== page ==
Sheng (生) is the main male role. Here, that would be Dr. Sun Yat-sen. Stepping in at the last minute the young American tenor Joseph Dennis did a fine job. He has clear high notes that hint at a career as a spinto tenor. The word around the opera was that, as an understudy, he arrived with the role completely memorized—and both languages, Mandarin and Cantonese, mastered. He didn’t look very Chinese, however, which was either the fault of make-up or a directorial decision. 

Jing (净) is a second male role that is a very forceful character and able to exaggerate gestures. Here, that is the role of Charlie Soong (Chinese bass Gong Dong-Jian), Ching-ling’s father. He is opposed to her marriage and very animated about it. He has a beautifully deep voice and is able to give the role all of the fury required without becoming a caricature. 

The dan roles (旦) are all of the females, originally played by men (as in Shakespeare), but there are subdivisions of dan. The qingyi are the young women that are virtuous and admirable—perfect for the role of Soong Ching-ling, played by Corinne Winters. She is a lyric soprano who is beginning to make her mark on the international stage. In this role, she displays a truly beautiful and limpid sound with enough strength to allow her to sing a wide repertoire from Debussy’s Mélisande to Anne Trulove in Stravinsky’s The Rake's Progress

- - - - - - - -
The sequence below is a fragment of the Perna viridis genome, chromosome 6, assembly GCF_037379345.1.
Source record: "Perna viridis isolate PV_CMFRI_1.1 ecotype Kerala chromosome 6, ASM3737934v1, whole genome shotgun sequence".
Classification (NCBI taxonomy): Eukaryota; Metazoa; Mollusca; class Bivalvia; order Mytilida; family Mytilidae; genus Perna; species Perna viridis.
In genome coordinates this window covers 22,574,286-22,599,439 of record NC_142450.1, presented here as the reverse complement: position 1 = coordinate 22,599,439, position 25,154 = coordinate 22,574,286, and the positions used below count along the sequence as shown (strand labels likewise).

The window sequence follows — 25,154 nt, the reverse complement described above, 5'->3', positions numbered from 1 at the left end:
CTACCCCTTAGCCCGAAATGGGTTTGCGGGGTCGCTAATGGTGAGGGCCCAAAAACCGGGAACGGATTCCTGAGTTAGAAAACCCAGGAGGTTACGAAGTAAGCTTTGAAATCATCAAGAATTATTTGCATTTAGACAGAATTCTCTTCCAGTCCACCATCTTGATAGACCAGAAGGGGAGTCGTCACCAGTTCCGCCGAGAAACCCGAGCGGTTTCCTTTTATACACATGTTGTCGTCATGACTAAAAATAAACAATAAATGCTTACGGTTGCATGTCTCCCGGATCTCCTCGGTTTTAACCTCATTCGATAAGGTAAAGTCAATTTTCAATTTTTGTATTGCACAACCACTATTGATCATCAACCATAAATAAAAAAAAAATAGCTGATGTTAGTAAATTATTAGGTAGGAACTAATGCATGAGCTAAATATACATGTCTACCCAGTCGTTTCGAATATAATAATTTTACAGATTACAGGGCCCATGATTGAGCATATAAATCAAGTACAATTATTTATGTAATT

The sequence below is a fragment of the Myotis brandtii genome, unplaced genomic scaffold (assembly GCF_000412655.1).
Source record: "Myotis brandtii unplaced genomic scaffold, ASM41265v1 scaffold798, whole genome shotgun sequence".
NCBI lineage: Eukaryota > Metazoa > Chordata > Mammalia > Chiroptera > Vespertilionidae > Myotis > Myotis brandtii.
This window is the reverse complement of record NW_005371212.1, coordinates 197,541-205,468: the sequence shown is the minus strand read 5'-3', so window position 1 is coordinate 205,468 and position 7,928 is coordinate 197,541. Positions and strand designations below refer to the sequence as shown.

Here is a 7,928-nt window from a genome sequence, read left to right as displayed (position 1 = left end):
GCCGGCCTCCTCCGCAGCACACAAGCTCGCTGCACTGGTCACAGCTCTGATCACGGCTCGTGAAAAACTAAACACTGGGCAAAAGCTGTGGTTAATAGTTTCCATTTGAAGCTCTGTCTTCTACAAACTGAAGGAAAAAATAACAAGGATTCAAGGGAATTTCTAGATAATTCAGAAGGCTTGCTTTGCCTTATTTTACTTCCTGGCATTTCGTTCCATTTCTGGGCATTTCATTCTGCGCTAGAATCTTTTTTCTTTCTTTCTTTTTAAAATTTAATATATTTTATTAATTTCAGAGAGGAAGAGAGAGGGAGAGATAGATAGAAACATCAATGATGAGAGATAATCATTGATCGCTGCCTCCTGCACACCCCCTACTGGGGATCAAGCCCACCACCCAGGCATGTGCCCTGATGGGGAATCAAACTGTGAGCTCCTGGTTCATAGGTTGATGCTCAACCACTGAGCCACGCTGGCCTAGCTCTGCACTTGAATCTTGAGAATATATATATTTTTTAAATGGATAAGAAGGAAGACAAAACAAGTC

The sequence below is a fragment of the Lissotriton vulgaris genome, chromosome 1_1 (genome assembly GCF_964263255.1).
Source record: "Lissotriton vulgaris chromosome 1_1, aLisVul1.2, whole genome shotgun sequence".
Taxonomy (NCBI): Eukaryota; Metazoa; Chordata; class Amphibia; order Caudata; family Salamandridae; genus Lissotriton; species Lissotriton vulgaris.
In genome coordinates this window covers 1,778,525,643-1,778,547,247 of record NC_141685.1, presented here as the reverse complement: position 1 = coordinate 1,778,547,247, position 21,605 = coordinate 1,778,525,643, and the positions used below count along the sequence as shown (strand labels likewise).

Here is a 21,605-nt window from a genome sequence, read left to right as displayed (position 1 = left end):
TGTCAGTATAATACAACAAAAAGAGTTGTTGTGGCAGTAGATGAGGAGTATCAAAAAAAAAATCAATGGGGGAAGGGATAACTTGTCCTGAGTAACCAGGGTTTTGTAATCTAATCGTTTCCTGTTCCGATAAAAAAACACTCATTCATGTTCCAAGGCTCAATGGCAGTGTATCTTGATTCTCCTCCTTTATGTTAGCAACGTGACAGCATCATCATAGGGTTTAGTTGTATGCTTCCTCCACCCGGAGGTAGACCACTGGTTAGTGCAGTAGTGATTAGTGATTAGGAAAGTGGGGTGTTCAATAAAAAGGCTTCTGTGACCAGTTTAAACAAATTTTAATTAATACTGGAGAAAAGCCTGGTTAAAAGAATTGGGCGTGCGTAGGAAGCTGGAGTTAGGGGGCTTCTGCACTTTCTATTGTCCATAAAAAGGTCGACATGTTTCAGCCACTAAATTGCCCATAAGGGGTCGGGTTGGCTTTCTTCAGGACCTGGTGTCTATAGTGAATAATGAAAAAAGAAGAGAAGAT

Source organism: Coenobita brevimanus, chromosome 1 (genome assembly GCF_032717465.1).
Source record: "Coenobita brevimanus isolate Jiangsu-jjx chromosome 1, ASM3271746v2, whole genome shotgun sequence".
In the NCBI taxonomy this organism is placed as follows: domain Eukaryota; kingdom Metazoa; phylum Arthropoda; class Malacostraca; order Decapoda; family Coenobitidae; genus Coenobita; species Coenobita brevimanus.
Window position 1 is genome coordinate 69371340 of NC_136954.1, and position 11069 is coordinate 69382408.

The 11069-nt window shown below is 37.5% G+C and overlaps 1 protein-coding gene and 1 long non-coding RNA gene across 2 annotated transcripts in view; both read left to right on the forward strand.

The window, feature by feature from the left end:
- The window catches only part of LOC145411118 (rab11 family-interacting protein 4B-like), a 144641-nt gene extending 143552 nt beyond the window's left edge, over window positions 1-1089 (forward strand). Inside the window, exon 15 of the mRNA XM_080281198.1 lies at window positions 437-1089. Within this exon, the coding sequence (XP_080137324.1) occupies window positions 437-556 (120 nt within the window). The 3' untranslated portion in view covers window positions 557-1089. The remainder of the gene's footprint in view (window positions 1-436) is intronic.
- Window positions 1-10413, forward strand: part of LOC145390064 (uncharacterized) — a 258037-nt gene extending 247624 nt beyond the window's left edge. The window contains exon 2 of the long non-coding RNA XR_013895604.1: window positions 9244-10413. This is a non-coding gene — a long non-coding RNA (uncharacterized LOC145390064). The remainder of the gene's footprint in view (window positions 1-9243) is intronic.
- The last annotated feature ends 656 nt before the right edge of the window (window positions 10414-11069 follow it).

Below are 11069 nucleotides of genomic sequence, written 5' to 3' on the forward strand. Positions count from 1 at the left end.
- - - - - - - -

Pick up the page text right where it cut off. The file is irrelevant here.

The dan that are old women are called laodan and in this opera that is assigned to the role of Lu Mu-zhen, Sun's first wife. She is played by soprano Rebecca Witty, who has a voice with great power and a sound that could propel her into the Wagnerian repertoire. The most remarkable detail about her performance is her mastery of cai qiao, or "false foot." This is a movement technique that imitates the gait of women with bound feet.